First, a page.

Terrorist ISIL claims responsibility for Texas shooting, first attack on US soil
The ISIL terrorist group has claimed responsibility for the shooting incident outside a contest for physical depictions of the Prophet Muhammad (PBUH) in Garland, Texas.
The Takfiri terrorist group announced on Tuesday that it had conducted the shooting on Sunday night.
“Two of the soldiers of the caliphate executed an attack on an art exhibit in Garland, Texas, and this exhibit was portraying negative pictures of the Prophet Mohammed,” the group said.
“We tell America that what is coming will be even bigger and more bitter, and that you will see the soldiers of the Islamic State do terrible things,” it added.
The attack was the first terrorist act conducted by ISIL in the United States.
Two gunmen opened fire outside a building where an anti-Islamic group, American Freedom Defense Initiative, was staging the provocative contest that would award $10,000 for the top depiction of the Prophet (PBUH).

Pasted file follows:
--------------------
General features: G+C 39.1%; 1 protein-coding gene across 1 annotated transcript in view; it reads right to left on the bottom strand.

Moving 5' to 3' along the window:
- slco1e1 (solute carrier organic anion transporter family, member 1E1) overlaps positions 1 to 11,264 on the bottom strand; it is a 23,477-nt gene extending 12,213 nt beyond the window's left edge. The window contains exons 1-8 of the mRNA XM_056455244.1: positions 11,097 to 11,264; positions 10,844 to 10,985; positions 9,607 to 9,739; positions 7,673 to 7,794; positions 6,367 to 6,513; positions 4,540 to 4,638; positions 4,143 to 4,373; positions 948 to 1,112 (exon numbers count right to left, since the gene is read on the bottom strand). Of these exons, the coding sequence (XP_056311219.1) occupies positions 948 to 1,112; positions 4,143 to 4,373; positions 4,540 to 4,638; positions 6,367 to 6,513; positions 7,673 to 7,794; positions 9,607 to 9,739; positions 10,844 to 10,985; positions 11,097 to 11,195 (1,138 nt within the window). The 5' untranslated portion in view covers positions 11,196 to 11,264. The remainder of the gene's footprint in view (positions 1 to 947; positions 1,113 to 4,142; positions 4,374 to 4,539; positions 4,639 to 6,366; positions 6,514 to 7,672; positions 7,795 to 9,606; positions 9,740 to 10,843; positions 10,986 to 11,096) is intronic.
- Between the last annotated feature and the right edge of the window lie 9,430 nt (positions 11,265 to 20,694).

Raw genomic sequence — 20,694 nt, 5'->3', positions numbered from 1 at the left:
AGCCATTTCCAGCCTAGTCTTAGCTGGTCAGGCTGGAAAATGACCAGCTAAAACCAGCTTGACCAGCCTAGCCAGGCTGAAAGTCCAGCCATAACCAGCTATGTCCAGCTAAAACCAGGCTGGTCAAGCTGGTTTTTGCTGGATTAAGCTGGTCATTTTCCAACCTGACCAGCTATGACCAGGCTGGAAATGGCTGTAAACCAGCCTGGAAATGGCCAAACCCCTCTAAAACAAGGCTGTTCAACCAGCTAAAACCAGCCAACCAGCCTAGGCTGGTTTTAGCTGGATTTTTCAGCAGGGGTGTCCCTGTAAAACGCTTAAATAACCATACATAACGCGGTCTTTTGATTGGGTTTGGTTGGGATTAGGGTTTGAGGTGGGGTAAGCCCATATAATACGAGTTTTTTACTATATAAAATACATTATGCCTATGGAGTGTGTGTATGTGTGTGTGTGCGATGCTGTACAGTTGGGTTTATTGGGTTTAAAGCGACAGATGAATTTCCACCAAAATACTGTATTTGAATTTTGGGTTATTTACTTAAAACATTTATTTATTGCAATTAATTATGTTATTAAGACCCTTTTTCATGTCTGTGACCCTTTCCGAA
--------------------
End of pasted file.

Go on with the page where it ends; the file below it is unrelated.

A security guard was shot in the lower leg during the shooting. The two gunmen were then shot and killed by authorities.
The Sunday event featured extremist Dutch politician Geert Wilders, who is notorious for his anti-Muslim speeches, as its key speaker.
US police have identified the two suspects as Elton Simpson, 31, and Nadir Soofi, 34, who lived in a shared apartment in Phoenix, Arizona.
Simpson had been previously investigated on suspicion of terrorism offenses, a senior FBI official told US media.
He had allegedly planned to travel to Somalia in order to wage a war, according to records.
Following the incident, the Council on American-Islamic Relations (CAIR) condemned the attack “on an anti-Islam event in Garland, Texas, without reservation.”
“We also reiterate our view that violence in response to anti-Islam programs like the one in Garland is more insulting to our faith than any cartoon, however defamatory. Bigoted speech can never be an excuse for violence,” the CAIR said in a statement on Monday.